Such partnerships bring Sweden close to breaching its traditional neutrality and “alliance-free” foreign policy. Someday, it may be forced to choose one approach over the other. In the meantime, Swedish leaders will continue to wrestle with what it means for Sweden to be a partner, but not an alliance member—to be nonaligned, but not entirely neutral either.
About the author:
*Felix K. Chang is a senior fellow at the Foreign Policy Research Institute. He is also the Chief Strategy Officer of DecisionQ, a predictive analytics company in the national security and healthcare industries. He has worked with a number of digital, consumer services, and renewable energy entrepreneurs for years. He was previously a consultant in Booz Allen Hamilton’s Strategy and Organization practice; among his clients were the U.S. Department of Energy, U.S. Department of Homeland Security, U.S. Department of the Treasury, and other agencies.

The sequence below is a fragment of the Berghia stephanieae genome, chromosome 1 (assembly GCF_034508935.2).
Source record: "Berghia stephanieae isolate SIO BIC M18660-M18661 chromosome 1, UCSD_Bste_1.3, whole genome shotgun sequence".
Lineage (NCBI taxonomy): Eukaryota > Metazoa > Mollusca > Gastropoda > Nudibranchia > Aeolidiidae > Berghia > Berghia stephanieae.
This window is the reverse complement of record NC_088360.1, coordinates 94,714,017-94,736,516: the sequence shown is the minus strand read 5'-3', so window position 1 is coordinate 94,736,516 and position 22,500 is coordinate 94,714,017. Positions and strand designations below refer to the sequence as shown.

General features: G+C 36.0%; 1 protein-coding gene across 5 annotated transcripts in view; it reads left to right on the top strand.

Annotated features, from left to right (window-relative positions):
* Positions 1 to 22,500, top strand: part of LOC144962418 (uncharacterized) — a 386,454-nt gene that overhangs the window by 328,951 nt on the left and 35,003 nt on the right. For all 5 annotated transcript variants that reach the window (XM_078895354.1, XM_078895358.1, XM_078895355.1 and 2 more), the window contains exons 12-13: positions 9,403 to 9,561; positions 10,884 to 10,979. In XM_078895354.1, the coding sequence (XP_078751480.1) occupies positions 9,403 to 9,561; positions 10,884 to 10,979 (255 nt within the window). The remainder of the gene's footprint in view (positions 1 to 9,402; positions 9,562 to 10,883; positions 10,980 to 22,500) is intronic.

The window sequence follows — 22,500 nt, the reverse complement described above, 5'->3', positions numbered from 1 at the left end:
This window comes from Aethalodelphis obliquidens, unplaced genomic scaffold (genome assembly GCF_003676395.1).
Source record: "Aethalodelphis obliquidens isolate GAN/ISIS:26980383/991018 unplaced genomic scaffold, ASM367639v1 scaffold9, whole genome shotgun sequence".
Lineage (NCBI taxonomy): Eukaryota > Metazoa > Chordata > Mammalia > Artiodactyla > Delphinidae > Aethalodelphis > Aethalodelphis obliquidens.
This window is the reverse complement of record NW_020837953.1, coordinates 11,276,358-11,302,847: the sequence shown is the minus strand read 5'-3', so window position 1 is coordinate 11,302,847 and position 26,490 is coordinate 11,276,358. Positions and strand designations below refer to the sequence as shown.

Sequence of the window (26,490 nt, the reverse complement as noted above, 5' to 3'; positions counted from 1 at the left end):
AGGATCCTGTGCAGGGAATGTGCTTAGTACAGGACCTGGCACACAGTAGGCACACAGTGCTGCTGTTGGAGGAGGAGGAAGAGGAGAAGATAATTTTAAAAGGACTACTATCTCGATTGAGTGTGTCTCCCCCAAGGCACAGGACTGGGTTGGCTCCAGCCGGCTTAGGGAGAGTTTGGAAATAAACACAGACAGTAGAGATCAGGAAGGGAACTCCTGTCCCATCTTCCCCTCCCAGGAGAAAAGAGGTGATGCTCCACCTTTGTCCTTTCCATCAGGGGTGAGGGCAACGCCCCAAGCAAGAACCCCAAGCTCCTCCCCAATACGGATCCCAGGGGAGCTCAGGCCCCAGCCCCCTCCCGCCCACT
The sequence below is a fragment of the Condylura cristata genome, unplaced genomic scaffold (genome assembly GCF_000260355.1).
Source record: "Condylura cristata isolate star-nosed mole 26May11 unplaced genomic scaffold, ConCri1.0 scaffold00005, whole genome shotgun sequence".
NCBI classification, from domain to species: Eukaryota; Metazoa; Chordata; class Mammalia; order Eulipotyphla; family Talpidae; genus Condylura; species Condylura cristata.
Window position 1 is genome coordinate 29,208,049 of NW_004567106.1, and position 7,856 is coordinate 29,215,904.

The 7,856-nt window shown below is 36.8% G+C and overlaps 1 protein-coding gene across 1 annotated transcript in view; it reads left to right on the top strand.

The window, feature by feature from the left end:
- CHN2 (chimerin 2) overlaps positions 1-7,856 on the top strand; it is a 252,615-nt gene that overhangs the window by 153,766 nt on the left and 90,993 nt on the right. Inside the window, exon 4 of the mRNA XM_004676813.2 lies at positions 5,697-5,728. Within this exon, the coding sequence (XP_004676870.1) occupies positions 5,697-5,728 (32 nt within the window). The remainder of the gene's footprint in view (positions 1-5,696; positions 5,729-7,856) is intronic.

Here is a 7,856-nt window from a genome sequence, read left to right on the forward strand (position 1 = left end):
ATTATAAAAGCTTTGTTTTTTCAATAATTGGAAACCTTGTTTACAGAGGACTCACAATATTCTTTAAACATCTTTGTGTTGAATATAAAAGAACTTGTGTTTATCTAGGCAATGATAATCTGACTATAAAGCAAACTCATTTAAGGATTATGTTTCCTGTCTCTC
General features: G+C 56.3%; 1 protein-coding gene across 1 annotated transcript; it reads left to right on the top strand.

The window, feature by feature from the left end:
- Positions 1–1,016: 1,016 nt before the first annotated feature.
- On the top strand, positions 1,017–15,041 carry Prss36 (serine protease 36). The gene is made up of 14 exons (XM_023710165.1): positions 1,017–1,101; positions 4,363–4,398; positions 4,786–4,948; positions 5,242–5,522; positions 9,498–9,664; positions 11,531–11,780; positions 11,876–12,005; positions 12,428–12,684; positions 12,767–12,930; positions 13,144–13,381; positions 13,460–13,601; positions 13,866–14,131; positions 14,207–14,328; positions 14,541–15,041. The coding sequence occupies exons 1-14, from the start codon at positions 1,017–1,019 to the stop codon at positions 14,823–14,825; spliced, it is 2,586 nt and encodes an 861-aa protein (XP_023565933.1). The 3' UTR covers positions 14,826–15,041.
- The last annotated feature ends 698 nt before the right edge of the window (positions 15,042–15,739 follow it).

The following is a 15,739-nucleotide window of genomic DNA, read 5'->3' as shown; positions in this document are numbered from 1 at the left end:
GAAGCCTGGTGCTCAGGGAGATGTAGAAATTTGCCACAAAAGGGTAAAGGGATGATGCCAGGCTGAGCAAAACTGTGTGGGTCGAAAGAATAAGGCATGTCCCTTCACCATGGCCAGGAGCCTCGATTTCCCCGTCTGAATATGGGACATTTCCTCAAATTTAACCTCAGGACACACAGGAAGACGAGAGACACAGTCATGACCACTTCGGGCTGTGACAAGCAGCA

This article was published by FPRI.
 Milton Leitenberg, “The case of the stranded sub,” Bulletin of Atomic Scientists, Mar. 1982, pp. 10-13.
 “Sweden: Scene-Setter for Prime Minister Reinfeldt’s May 15 Visit to Washington,” May 4, 2007, WikiLeaks, WikiLeaks cable: 07STOCKHOLM506_a.
 Government Offices of Sweden, Sweden’s Defence Policy, 2016-2020, Jun. 1, 2015.
 Pütsep Mona and Ryen Linda, Opinioner 2016: Allmänhetens syn på samhällsskydd, beredskap, säkerhetspolitik och försvar (Karlstad, Sweden: Civil Protection and Emergency Agency, Jan. 2017), p. 75.